C) Consider getting a pet. My two dogs totally helped me get through the toughest years. They were always happy to see me and their enthusiasm made me smile. They gave me unconditional love and they forced me to get out for a walk everyday! D) Volunteer. E) Read inspirational books and watch uplifting movies, especially comedies. F) Be around positive people who love you 2. Honour the hurt The sooner you acknowledge (admit to yourself) the full extent of your loss and the seemingly bottomless depth of the hurt you are feeling, the sooner you’ll be able to heal. When we deny our own truth – as horrific as that may be – we only postpone the healing process. So here’s a trick: whenever hurt comes to the surface, don’t run from feeling it. Instead, STOP whatever you are doing and simply FEEL the loss, the sorrow, the pain, the hurt, the anger – and then let it go. Yes, you will cry. But the sooner you release those emotions from your heart, the better. Mitch Albom’s wonderful book, Tuesday’s With Morrie, does a beautiful job of explaining the gifts that come from honouring one’s hurt. 3. Express/share what you are thinking and feeling Talk to a good friend and/or a professional about what you are really experiencing. Be honest! You may be thinking and/or feeling some awfully strange stuff (says I from experience), so the sooner you can get that out of you, the better. The catch, however, is to choose the person wisely. They have to be a good listener, empathetic and non-judgemental. Most importantly, it cannot be about them. You know you’ve found a good person to talk to when you leave the conversation feeling better than when you started. 4. Find a positive outlet for the negative emotions Whether that is finding a way to transform your hurt into something beneficial for others, finding a personal way to honour what or who has been lost, or simply finding joy and purpose in your new life…do something purposeful that is meaningful to you and makes you feel moments of happiness again. 5. Take it one day at a time – baby steps! Give yourself permission to make mistakes because you will – over and over again. And that’s okay. To me, for the longest time the grieving process felt like one step forward then two steps back. But the more small steps forward I took, the less time I spent beating myself up for taking the backwards ones.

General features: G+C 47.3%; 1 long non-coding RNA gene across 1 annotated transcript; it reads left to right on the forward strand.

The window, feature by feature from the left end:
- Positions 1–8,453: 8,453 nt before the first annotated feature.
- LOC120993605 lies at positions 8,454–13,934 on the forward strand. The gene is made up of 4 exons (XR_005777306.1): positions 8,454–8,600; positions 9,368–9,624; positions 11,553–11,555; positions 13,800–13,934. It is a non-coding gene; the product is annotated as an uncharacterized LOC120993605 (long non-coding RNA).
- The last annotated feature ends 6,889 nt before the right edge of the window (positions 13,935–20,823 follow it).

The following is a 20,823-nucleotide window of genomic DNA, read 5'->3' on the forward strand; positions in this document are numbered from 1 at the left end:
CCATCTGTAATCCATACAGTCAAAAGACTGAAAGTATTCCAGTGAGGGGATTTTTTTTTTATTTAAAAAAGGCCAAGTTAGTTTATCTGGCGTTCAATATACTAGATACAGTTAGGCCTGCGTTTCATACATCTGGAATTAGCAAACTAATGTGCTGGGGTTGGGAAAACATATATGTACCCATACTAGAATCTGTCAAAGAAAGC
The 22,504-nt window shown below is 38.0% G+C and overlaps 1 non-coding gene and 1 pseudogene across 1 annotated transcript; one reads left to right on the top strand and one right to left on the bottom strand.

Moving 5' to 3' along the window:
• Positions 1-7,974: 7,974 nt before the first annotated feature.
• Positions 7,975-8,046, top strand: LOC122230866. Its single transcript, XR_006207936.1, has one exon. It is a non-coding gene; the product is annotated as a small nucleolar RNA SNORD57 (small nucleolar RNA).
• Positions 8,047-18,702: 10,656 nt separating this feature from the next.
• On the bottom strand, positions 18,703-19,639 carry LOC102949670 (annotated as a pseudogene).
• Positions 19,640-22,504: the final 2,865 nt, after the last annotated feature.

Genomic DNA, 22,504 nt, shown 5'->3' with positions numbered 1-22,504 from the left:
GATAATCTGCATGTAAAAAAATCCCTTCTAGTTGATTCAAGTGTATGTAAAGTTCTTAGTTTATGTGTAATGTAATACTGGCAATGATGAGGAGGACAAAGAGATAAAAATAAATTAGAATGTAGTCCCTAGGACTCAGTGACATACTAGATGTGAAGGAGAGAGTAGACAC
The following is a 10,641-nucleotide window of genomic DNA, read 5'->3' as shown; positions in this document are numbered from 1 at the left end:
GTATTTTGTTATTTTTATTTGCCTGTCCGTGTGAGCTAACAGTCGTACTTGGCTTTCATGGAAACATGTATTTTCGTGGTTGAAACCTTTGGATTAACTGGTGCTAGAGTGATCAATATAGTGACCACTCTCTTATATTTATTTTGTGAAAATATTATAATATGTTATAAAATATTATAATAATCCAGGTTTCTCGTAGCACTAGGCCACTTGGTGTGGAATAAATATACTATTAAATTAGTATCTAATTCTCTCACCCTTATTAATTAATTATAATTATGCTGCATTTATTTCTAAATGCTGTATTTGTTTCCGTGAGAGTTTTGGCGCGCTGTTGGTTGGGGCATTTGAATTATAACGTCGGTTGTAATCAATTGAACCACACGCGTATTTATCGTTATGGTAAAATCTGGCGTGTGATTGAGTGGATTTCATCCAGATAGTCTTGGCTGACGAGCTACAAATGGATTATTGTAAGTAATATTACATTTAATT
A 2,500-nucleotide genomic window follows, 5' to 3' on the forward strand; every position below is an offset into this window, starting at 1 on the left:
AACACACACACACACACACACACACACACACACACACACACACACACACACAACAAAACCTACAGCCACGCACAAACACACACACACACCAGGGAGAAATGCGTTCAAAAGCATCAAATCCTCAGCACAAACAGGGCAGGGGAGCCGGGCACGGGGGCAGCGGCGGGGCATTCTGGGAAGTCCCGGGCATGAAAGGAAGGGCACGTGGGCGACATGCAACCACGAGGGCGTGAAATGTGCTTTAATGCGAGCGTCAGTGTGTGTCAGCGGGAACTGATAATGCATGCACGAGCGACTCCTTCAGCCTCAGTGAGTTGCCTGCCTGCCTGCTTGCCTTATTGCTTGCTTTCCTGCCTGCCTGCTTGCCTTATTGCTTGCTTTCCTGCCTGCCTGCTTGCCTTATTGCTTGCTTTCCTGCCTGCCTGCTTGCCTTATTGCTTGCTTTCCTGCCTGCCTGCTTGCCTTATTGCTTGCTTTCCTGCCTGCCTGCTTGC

“The only courage that matters is the kind that gets you from one moment to the next.” - Mignon McLaughlin
If we have the courage to truly love in this life, we will get hurt. Grief is a natural, normal and healthy response to the anguish that goes with learning to live without that which we have loved…be that a person, pet, relationship, dream, place – even our old self. Grief has its role – but it is up to you to recognize when it has become more of a hindrance than a healer.